Why being flexible is useless
What do you mean being flexible is useless?!
Doesn’t it allow me to get into better positions? To move more efficiently? To stay injury-free? To be, well, more fit?
Not really. Well, maybe, but only sort of. What I mean to say is flexibility ON ITS OWN is pretty useless.
Flexibility is defined as the passive range of motion or the ability to maximise the range of motion of any given joint. This can just easily be translated to a Useless range of motion.
Practically speaking, what this means is if you have been doing yoga for years and you’re the girl whose crotch can touch the ground when she does a lunge, this doesn’t mean you have functional, or useful, range of motion. Similarly, if you can bend over and wrap your head under your pelvis and lick your bum, it’s probably nothing more than a cute party trick (depending on who your friends are).
The point is being flexibility is really only useful for life, and for fitness, if you also have STRENGTH in your far end ranges of motion. Alas, here’s the key: Flexibility, combined with strength, is what will help you prevent injuries and more efficiently and functionally.
So it’s time to start getting stronger in positions where you’re currently weak—your end range. It means you need to spend time in the deepest part of your squat or the deepest part of your ring dip, for example, in order to gain strength there.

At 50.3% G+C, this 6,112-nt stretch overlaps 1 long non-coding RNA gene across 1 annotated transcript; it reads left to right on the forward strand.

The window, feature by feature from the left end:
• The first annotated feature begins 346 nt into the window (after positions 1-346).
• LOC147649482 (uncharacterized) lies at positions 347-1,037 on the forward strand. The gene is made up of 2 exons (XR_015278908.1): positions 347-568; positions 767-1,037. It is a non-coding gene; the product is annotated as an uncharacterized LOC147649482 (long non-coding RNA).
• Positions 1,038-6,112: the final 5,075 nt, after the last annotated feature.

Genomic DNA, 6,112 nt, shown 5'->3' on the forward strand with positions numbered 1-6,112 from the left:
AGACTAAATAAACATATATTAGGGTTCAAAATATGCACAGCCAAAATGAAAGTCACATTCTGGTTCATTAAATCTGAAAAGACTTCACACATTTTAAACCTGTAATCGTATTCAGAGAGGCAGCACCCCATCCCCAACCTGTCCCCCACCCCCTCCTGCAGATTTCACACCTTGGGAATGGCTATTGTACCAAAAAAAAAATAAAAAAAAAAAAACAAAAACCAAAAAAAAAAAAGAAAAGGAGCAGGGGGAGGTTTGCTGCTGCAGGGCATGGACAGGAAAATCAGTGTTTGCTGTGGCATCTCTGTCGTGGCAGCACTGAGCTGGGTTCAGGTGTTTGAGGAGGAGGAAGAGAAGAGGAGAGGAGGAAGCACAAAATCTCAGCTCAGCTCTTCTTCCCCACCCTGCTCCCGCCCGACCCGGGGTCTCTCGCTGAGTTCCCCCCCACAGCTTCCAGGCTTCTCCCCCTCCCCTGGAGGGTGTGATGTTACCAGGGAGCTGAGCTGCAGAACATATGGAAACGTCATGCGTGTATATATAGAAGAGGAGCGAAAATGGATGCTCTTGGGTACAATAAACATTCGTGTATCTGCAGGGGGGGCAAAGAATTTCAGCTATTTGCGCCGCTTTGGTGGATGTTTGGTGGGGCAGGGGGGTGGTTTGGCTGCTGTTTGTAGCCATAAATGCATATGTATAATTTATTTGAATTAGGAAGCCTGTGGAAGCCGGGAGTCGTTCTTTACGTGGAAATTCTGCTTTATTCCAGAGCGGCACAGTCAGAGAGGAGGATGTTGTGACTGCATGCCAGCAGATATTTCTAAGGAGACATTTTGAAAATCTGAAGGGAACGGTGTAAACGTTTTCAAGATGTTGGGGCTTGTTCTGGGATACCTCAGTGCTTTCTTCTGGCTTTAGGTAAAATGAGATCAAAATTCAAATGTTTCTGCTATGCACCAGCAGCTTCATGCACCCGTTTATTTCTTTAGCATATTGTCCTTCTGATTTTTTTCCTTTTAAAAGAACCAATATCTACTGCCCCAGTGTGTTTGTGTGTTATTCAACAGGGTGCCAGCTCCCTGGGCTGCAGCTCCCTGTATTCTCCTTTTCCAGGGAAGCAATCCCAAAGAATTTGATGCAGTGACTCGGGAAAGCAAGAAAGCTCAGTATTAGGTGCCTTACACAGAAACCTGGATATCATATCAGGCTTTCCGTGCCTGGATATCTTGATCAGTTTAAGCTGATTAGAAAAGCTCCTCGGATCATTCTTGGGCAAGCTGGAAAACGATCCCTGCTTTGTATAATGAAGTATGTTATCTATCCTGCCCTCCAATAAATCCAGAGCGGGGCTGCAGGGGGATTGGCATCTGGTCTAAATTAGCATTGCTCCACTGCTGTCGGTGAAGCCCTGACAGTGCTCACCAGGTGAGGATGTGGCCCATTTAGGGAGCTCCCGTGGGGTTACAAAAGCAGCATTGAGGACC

Two types of stretching that will help you achieve this include:
PNF, or proprioreceptive neuromuscular facilitation, involves both stretching and contraction of the muscle group being targeted. It’s also called contract-relax stretching and it often it’s done as a partner stretch.
PNF stretching was first developed as a form of rehabilitation but is also really useful for increasing both flexibility and strength. Read more about it here.
Here’s a good Kelly Starrett video that explains more, as well:
Similar to PNF stretching, loaded stretching involves stretching while contracting a muscle group. The concept is quite simple: Stretching a muscle while contracting it helps build strength in that range of motion.
Read more about loaded stretching here.
Here’s a video of a loaded front rack stretch as well.
Time to become more than just uselessly flexible!